A line drawn wrong

November 06, 2005

Two years ago, when Congress was designing the new Medicare drug benefit that takes effect in January, lawmakers feared drug plans might not be offered in rural areas because private insurers would consider them unprofitable.

Those fears proved wildly off base. Ten separate drug plans are available to Medicare beneficiaries nationwide, and thousands more regional plans have been offered, leaving no part of the country out.

Thus, Senate budget cutters, looking to reduce the deficit without cutting direct benefits to people, figured the $5.4 billion in incentives intended to lure drug plans into rural markets was an obvious target.

Amazingly, the Bush administration has singled out this common-sense cut as a reason to veto the first deficit reduction legislation enacted since 1997 - a $35 billion to $50 billion package likely to meet some of the president's most dearly sought goals.

Our first impulse is to say of the veto threat: Go ahead, make our day.

After the House adds its contribution to this legislation, the package appears likely to be an all-out assault on the poor, sick and disabled that won't even save money because $70 billion more in tax cuts for the wealthy are scheduled to soon follow.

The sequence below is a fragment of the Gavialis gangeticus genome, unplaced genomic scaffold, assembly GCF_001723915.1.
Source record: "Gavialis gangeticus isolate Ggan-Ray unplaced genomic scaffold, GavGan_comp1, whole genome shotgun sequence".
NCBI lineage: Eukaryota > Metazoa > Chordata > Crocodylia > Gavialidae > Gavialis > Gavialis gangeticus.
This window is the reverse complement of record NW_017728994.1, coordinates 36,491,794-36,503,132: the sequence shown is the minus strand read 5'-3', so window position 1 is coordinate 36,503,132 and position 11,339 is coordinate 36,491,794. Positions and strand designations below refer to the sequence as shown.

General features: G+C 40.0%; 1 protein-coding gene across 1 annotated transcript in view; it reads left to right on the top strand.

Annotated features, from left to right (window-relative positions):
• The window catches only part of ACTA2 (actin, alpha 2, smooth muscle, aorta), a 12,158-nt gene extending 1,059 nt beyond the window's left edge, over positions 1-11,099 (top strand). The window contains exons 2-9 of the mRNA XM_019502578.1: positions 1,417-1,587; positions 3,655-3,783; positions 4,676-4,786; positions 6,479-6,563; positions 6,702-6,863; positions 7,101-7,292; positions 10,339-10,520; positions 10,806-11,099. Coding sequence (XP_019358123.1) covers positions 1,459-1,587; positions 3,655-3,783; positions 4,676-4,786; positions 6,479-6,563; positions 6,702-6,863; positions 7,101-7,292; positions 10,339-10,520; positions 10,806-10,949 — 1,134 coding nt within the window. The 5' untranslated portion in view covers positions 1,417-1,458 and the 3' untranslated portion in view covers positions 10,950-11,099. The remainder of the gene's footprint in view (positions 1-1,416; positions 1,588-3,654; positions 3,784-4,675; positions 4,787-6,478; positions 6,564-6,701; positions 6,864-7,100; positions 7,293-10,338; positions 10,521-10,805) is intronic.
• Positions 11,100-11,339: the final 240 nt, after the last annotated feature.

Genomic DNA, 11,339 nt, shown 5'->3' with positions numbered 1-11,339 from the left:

This phony belt-tightening exercise is also the device through which oil companies are expected to finally get the right to drill in Alaska's pristine wildlife refuge.

But genuine deficit reduction is a worthy goal. Perhaps some queasiness among House Republicans about such hard-hearted proposals as kicking 300,000 people off food stamps - as well as opposition to the Alaska drilling - can lead to the crafting of a more responsible measure.

Few items more clearly qualify for chopping from the budget than the $5.4 billion earmarked over the next five years to pay incentives, if necessary, to get private drug plans to offer the Medicare benefit.

The administration argues that the current flurry of interest by drug plans could dissipate in later years. And Mr. Bush is particularly determined to avoid any legislative tinkering with the prescription drug program before it takes effect.

When such caution comes at the expense, though, of families losing food stamps, single mothers denied help collecting child support and poor children forced to make co-payments for health care, it simply can't be defended. Judd Gregg, the Senate Budget Committee chairman whose colleagues eliminated the incentive fund money to avoid harming individuals, called Mr. Bush's veto threat "absurd."

While we wouldn't mind seeing the president finally wield his veto pen on this legislation, we'd prefer a deficit-reduction measure worthy of the name that puts the highest priority on protecting the most vulnerable Americans.

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